“Hatchet Bedroom” Have you heard this phrase before? I’d be amazed if you have because I made it up (™pending) but it is possible that you have your own name for this condition. It has to do with bedroom design, specifically where the bed is placed in the bedroom.
Let me get a few things out-of-the-way:
- I wasn’t traumatized as a child
- I am not a gun advocate
- I don’t have any personal experience that would reasonably explain my rationalizations
- You won’t change my mind
It would appear that most speculation home builders are not using architects on their projects, architectswho would take the time to actually lay out and draw furniture into their plans because if they did, I don’t think I would see as many “hatchet bedrooms” as I do. A “HatchetBedroom” is a bedroom where the head of the bed is placed on the same wall as the entry door into the room. Most people will psychologically attempt to arrange their bedroom furniture in a way so that the door into the bedroom is visible while they are lying in the bed without being aware of that they’re doing it. Don’t believe me? Just put it on your mental radar and see how often this happens when there is an option.
People don’t want to be surprised by having someone show up in their bedrooms right by their head. It’s disturbing and most people unknowingly try to avoid it.
I’ve sketched up a typical bedroom to help illustrate what I mean. Let’s go to my favorite educational design technique – the “narrative”.
Night time, new house, couple sleeping in their new bedroom for the first time
Future Victim A: Don’t you love our new bedroom? It’s perfectly sized and I love being able to look out the windows.
Future Victim B: I do love this room but since it’s night-time, uhm … there isn’t really all that much to see out the windows. I told the movers to put the bed on the other wall between the windows. Wonder why it’s over on this side?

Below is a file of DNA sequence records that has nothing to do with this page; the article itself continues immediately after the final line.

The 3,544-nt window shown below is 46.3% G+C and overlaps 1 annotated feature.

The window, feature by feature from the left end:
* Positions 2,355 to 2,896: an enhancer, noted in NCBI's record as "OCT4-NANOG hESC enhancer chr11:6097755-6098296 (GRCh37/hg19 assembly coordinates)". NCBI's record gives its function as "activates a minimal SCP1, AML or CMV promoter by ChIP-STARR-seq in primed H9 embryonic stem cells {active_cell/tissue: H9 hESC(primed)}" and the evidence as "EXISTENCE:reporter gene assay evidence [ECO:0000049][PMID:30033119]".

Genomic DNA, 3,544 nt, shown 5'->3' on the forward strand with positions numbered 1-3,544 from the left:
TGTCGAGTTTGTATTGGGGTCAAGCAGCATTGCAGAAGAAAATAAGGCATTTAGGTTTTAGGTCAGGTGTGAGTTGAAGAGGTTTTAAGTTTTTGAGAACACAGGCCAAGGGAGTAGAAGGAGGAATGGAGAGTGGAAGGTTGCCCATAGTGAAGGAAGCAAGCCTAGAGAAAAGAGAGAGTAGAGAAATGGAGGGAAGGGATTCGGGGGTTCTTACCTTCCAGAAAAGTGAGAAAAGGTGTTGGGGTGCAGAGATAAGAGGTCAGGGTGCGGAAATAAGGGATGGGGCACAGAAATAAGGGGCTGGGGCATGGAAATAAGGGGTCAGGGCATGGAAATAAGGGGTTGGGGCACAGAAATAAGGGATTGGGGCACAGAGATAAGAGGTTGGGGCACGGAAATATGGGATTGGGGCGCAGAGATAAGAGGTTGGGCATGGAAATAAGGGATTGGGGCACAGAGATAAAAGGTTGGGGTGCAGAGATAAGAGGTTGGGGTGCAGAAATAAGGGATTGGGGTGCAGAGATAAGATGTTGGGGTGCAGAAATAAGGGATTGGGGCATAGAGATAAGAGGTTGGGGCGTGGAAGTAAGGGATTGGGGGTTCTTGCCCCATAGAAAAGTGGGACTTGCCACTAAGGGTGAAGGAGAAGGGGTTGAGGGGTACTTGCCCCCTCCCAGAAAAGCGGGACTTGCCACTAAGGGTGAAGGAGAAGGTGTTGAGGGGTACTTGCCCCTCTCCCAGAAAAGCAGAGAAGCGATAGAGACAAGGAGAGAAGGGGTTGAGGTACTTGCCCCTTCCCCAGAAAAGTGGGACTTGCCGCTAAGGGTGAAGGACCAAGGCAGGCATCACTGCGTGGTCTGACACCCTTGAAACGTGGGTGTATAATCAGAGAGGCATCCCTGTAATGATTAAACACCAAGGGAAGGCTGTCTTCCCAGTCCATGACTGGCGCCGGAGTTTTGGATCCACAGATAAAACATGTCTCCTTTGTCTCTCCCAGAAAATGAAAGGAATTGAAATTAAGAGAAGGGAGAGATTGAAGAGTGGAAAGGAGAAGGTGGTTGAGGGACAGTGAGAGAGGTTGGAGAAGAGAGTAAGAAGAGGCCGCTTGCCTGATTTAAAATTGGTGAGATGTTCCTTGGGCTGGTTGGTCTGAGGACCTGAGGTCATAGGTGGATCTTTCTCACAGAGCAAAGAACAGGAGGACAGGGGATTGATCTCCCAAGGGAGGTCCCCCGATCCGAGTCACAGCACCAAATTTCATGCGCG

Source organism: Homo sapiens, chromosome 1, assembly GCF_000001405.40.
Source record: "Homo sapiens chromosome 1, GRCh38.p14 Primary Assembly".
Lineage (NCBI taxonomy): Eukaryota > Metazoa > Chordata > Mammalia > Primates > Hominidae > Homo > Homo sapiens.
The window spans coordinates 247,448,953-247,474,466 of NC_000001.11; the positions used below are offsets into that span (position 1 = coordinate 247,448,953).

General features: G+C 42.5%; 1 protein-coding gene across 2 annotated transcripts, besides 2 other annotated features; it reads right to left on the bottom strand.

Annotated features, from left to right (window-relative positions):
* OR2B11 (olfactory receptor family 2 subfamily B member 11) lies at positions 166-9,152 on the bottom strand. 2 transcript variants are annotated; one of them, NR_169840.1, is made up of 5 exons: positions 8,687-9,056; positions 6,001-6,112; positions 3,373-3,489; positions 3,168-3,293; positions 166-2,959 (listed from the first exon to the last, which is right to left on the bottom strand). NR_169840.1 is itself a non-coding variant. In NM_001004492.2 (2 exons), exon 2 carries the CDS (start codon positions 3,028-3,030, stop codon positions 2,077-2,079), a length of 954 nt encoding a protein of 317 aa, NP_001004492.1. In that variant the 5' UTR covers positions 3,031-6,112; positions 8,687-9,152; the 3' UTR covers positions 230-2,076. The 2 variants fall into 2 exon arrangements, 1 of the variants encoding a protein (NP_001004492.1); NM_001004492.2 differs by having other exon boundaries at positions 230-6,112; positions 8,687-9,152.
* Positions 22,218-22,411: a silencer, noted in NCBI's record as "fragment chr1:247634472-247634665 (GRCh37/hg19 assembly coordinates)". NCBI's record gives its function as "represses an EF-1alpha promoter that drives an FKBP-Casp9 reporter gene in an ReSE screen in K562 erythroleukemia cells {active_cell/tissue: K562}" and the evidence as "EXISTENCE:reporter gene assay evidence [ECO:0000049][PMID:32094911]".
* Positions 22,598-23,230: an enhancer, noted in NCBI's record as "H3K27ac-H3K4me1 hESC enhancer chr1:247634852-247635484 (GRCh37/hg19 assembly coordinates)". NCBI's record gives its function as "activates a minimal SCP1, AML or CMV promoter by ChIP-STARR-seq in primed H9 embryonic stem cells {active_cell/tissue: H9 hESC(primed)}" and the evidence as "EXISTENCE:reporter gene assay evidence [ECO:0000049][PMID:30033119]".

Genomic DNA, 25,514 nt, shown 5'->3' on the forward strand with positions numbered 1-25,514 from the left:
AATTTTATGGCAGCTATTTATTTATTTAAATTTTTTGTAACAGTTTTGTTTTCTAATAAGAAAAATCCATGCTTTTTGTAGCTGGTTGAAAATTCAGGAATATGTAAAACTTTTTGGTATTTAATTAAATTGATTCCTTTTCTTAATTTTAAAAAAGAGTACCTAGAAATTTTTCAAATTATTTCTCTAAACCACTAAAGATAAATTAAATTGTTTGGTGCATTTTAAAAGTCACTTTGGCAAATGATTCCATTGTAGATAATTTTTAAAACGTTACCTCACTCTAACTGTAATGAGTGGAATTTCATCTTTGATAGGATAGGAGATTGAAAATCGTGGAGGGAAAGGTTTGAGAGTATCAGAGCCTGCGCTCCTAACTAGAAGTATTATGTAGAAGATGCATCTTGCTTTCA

Future Victim A: Yeah, well, this seems okay for tonight … right?
Stranger: It’s perrrr-fect … Ka-Chopey!!
Okay … maybe that’s a bit dark but you probably understand my point. You’re lying there in your bed and someone can just show up immediately into what is your most personal of personal space (other than perhaps your crotch – but that’s a different sort of website).
Here is the same room – the architecture has been unchanged. In this sketch, I’ve rotated the bed 180° so that the head of the bed is opposite the entry and when the occupants are lying in bed, they have a clear view of the door. There are other furniture driven reasons why this arrangement is better but that’s not really the point of this post.
I think it’s really, REALLY important that furniture is drawn into the plan when designing the rooms. Thinking about how the room will work is paramount to its success as a space and without considering the furniture arrangement, you haven’t really addressed all the possible concerns that might exist. I also think that if you design a bedroom with its entry door, closet and bathroom doors in such a way that you create a “hatchet bedroom” you haven’t designed a very good bedroom. I would like for everyone who ends up reading this post – whether you agree or not – to think about how their bedroom is configured. I am 100% positive that the vast majority will have their beds in a position where they can lie in their bed and comfortably see the entry door.
It’s all about options buddy and I opt to keep my head attached to my shoulders. Now, I know what some of you might be thinking; if someone is coming into your bedroom with a hatchet, maybe it’s better to NOT see that sort of thing coming. That’s a reasonable conclusion to draw, but … 1) it’s just a phrase and there are other reasons having someone just show up by your head is bad, and 2) that’s what “pulling the covers up over your head”* is for.
Good night, Sleep tight, don’t let the bed bugs chop your head off,
* “pulling the covers up” over someone else’s head is also a different sort of website